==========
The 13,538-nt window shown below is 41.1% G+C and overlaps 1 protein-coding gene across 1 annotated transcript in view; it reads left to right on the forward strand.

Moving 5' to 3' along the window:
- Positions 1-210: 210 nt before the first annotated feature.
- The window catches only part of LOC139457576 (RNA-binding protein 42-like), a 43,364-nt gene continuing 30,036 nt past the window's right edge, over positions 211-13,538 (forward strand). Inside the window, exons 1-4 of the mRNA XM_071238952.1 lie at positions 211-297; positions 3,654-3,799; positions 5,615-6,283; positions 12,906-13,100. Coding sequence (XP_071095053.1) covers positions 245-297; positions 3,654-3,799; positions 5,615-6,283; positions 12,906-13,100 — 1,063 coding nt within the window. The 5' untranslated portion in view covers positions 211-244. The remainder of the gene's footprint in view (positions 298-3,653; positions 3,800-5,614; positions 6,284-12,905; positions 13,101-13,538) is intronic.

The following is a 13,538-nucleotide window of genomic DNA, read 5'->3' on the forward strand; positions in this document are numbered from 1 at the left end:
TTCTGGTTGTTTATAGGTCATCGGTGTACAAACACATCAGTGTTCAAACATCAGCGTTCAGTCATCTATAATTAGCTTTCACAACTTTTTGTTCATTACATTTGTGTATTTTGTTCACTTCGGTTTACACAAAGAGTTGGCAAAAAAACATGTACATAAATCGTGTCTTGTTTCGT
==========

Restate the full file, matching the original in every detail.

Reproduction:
The 13,538-nt window shown below is 41.1% G+C and overlaps 1 protein-coding gene across 1 annotated transcript in view; it reads left to right on the forward strand.

Moving 5' to 3' along the window:
- Positions 1-210: 210 nt before the first annotated feature.
- The window catches only part of LOC139457576 (RNA-binding protein 42-like), a 43,364-nt gene continuing 30,036 nt past the window's right edge, over positions 211-13,538 (forward strand). Inside the window, exons 1-4 of the mRNA XM_071238952.1 lie at positions 211-297; positions 3,654-3,799; positions 5,615-6,283; positions 12,906-13,100. Coding sequence (XP_071095053.1) covers positions 245-297; positions 3,654-3,799; positions 5,615-6,283; positions 12,906-13,100 — 1,063 coding nt within the window. The 5' untranslated portion in view covers positions 211-244. The remainder of the gene's footprint in view (positions 298-3,653; positions 3,800-5,614; positions 6,284-12,905; positions 13,101-13,538) is intronic.

The following is a 13,538-nucleotide window of genomic DNA, read 5'->3' on the forward strand; positions in this document are numbered from 1 at the left end:
TTCTGGTTGTTTATAGGTCATCGGTGTACAAACACATCAGTGTTCAAACATCAGCGTTCAGTCATCTATAATTAGCTTTCACAACTTTTTGTTCATTACATTTGTGTATTTTGTTCACTTCGGTTTACACAAAGAGTTGGCAAAAAAACATGTACATAAATCGTGTCTTGTTTCGT